You have read that as a result of the balloting last November, the liberal forces in the United States are on their way to the cemetery—yet I ask you to remember that liberal forces in the United States have often been killed and buried, with the inevitable result that in short order they have come to life again with more strength than they had before.
It is also true that other men in public life have protested in the past against certain forms of economic control and that epithets far stronger than any I have ever used have been employed even by Presidents of the United States. Those of us who knew Woodrow Wilson and Theodore Roosevelt and Grover Cleveland could hardly call any of them mollycoddles.
I was reading a letter of Theodore Roosevelt the other day, written to a friend in the spring of 1908, and it will, I think, interest and amuse you if I quote from it. He was writing to a man who was fighting for social and political decency on the Pacific Coast. Here is what he said:
Now and then you must feel downhearted when you see men guilty of the most atrocious crimes who, from some cause or other, succeed in escaping punishment, and especially when you see... men of wealth, of high business, and in a sense of high social standing, banded together against you. My dear sir, I want you to feel that your experience is simply the experience of all of us who are engaged in this fight. There is no form of slander and wicked falsehood in which the New York papers, not only those representing the lowest type of demagogy, but those representing the interests that call themselves preeminently conservative, preeminently cultured, have not indulged in as regards myself. From all I can gather the feeling against me, not only in Wall Street, not only in the business houses of the greatest financiers of New York, but also in most of the uptown clubs . . . it is just in these places that the feeling against me has been most bitter. As a matter of fact, I do not care a snap of my fingers about it. I do not care whether they think well of me or think ill of me. But I do care a very great deal to do this work without flinching, on the one hand, and on the other hand without becoming angered and irritated to a degree that will in any way cause me to lose my head.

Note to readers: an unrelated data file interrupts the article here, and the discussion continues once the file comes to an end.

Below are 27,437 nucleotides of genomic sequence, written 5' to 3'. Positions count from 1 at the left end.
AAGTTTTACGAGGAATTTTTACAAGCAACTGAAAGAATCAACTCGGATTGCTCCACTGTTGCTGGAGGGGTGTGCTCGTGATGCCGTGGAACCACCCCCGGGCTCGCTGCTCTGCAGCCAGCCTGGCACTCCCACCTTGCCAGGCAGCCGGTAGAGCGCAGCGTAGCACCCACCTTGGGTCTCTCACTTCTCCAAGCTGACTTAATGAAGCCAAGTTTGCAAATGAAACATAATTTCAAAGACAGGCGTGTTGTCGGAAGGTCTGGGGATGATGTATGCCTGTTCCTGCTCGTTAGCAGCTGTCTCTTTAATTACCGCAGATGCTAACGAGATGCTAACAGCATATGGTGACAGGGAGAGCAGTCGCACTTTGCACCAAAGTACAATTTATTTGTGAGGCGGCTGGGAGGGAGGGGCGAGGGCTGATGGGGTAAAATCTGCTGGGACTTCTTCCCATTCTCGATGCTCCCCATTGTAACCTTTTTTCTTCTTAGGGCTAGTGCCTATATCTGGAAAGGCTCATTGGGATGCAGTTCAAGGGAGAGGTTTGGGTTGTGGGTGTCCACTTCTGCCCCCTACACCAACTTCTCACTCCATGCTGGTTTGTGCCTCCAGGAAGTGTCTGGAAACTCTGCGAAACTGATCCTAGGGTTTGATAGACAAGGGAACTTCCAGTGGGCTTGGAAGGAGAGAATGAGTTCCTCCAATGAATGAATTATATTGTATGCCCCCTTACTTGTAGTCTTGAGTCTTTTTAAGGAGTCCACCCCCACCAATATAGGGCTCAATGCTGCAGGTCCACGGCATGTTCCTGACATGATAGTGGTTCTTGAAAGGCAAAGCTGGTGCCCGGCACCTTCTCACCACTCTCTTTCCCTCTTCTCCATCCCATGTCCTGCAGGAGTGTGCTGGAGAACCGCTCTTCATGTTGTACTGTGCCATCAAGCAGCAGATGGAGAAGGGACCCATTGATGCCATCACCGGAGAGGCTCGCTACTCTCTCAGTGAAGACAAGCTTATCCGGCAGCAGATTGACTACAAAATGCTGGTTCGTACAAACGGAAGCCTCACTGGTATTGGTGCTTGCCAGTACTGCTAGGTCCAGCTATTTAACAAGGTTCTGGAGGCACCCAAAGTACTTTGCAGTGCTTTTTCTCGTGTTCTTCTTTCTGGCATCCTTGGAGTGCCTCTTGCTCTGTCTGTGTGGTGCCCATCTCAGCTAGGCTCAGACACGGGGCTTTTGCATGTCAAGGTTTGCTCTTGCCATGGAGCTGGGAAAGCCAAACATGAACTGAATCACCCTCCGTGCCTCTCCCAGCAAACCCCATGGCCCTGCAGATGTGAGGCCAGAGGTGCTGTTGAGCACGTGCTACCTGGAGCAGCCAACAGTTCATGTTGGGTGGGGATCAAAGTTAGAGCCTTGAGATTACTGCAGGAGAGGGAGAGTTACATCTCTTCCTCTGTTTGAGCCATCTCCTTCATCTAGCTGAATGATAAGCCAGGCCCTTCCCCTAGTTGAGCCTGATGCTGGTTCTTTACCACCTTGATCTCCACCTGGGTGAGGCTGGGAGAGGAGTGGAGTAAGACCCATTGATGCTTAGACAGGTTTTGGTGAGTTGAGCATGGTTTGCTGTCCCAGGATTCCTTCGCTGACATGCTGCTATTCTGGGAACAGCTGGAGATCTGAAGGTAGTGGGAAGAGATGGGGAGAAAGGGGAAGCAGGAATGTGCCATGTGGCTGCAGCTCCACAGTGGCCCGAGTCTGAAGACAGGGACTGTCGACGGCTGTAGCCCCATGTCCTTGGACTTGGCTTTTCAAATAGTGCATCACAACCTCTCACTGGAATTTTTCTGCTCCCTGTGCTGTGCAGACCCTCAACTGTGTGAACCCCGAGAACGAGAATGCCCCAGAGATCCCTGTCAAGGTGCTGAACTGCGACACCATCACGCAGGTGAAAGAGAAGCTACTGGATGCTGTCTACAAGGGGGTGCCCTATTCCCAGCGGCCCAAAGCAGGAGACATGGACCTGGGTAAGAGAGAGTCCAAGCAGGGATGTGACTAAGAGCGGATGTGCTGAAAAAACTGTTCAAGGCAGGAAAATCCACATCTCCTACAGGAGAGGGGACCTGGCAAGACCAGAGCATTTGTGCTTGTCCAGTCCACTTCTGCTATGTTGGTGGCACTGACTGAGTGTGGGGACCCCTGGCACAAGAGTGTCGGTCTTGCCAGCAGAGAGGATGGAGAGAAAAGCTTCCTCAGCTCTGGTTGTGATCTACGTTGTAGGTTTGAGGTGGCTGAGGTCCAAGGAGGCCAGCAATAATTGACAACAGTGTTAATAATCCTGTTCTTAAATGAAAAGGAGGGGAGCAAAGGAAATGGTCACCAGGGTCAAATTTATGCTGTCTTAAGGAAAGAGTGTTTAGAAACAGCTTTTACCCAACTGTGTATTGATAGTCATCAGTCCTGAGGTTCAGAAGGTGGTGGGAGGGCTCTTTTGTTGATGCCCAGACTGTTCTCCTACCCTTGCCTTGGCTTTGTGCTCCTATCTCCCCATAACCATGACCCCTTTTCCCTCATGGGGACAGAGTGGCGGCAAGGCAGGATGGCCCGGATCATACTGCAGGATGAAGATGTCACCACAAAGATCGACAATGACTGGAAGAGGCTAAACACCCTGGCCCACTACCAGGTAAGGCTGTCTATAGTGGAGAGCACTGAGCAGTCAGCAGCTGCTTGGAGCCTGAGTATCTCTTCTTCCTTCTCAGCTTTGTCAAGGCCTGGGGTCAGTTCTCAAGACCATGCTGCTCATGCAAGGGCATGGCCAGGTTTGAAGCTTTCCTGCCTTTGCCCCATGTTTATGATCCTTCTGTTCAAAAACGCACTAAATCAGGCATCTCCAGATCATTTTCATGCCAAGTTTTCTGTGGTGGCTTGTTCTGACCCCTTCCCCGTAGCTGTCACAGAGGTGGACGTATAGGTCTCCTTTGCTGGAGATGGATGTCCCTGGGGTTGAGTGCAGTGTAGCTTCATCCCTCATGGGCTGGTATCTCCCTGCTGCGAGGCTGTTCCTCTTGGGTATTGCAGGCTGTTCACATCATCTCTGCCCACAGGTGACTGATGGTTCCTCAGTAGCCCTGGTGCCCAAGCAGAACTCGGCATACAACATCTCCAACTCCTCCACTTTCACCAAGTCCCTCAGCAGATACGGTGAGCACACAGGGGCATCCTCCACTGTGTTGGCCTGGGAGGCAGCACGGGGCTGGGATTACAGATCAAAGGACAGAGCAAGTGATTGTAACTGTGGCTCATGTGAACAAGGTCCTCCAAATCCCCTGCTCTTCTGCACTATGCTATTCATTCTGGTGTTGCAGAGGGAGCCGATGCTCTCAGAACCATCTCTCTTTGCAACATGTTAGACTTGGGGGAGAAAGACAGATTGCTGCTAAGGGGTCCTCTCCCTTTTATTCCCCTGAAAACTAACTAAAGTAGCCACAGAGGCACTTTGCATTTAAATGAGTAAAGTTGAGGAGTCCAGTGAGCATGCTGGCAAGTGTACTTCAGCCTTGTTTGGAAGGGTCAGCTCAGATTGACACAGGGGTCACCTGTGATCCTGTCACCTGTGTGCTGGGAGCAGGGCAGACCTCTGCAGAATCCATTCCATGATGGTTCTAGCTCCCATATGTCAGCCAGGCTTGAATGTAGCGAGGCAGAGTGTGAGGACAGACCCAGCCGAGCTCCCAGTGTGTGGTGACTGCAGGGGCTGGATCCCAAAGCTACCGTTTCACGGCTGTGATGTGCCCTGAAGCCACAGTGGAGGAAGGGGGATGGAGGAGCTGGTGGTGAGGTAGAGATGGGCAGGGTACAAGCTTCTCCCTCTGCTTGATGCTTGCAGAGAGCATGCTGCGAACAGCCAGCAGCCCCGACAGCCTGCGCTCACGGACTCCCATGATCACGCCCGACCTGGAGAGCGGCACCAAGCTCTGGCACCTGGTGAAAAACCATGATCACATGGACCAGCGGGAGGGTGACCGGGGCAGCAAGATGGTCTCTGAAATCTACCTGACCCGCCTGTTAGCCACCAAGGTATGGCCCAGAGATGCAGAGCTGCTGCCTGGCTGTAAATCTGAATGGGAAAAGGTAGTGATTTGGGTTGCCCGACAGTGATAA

Now, so it is with you and your associates. You must keep reasonably good-natured; but above all things you must not lose heart; and you must battle on valiantly, no matter what the biggest business men may say, no matter what the mob may say, no matter what may be said by that element which chooses to regard itself as socially the highest element. You are in a fight for plain decency, for the plain democracy of the plain people who believe in honesty and in fair dealing between man and man. Do not get disheartened; and keep up the fight,
Theodore Roosevelt, born of an old New York family, Southern on his mother's side, trained as a young man on our Western frontiers, was perhaps the first American President in modern times who knew the whole Nation. In the letter which I have read, and with this national background, it seems to me what he said in effect was, first, that the American people have, and must have, a definite objective for the improvement of government, for the improvement of social and economic conditions; second, that these objectives must be carried out by definite action, and, third, that in the attaining of them, the President and the Government and the people as a whole must have two essential qualities-first, a sense of proportion and perspective, and, second, good will and a sense of humor.
Almost every crisis in the history of our Nation has become a crisis because of a lack on the part of leaders or on the part of the people themselves, a lack of some of these essentials.